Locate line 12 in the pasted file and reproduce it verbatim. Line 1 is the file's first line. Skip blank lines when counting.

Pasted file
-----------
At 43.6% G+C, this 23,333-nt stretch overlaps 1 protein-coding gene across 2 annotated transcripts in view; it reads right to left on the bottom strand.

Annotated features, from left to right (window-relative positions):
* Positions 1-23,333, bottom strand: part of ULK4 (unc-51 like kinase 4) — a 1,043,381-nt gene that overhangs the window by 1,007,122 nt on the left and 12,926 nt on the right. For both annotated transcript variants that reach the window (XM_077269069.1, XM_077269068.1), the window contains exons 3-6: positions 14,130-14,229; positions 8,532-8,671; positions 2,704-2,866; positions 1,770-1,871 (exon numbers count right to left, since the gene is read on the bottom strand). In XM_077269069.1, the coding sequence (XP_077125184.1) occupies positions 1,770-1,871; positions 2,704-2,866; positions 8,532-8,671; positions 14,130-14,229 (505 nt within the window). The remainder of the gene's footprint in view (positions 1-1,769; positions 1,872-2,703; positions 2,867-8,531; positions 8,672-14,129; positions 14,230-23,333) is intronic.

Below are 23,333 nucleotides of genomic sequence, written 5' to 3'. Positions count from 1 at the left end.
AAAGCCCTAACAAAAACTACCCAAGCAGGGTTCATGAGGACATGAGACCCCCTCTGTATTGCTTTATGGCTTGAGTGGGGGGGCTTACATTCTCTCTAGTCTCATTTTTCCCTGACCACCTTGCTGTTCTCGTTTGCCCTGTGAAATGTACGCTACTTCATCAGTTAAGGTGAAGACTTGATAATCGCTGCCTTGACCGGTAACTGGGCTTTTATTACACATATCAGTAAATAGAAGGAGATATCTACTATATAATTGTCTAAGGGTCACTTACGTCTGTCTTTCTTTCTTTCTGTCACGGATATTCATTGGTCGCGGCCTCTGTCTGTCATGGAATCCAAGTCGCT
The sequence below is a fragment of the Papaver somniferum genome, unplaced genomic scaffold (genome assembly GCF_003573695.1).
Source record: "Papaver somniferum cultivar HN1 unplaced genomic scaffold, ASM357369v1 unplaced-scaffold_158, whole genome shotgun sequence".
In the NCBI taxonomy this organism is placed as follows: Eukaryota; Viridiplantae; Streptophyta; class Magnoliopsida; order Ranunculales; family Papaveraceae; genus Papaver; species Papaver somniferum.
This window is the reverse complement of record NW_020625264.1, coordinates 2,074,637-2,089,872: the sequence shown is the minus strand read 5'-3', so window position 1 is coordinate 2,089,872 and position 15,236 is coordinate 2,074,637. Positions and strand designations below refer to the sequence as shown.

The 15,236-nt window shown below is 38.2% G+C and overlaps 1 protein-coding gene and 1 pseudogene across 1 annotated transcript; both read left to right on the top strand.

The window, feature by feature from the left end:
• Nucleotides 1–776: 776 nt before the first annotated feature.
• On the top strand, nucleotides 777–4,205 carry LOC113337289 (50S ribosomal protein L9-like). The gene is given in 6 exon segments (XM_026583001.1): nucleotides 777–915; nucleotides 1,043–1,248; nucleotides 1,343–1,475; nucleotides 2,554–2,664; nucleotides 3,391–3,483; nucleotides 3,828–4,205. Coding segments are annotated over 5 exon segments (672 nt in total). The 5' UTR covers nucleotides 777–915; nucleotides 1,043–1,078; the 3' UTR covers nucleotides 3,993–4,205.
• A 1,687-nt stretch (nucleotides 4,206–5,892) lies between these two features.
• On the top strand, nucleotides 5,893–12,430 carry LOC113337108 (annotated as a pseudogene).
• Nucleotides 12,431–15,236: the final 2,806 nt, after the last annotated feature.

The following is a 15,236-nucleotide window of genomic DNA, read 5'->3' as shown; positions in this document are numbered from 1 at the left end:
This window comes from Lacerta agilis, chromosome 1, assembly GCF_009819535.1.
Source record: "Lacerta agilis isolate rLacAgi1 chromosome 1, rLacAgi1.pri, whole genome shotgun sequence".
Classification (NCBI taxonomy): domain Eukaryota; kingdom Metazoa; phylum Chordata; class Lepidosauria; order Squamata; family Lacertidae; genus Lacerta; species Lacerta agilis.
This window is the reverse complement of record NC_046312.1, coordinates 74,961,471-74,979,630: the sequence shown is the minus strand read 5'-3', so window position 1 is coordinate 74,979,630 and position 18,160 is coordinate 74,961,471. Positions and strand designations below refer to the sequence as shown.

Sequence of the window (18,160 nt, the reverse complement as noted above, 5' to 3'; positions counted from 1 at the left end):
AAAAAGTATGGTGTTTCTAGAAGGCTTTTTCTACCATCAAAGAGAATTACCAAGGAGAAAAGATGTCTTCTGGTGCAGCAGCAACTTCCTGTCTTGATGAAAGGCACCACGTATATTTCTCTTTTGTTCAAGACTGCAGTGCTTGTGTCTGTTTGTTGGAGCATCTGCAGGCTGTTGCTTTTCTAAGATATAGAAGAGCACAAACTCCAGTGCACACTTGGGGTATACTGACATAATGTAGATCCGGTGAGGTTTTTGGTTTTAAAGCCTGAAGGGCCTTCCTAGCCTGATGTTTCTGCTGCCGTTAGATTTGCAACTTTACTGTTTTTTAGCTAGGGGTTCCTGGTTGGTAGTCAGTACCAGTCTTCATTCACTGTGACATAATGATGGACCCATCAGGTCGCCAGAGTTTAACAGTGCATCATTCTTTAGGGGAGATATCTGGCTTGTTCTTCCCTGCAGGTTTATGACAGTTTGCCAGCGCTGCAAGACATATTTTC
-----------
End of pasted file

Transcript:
• Nucleotides 1–776: 776 nt before the first annotated feature.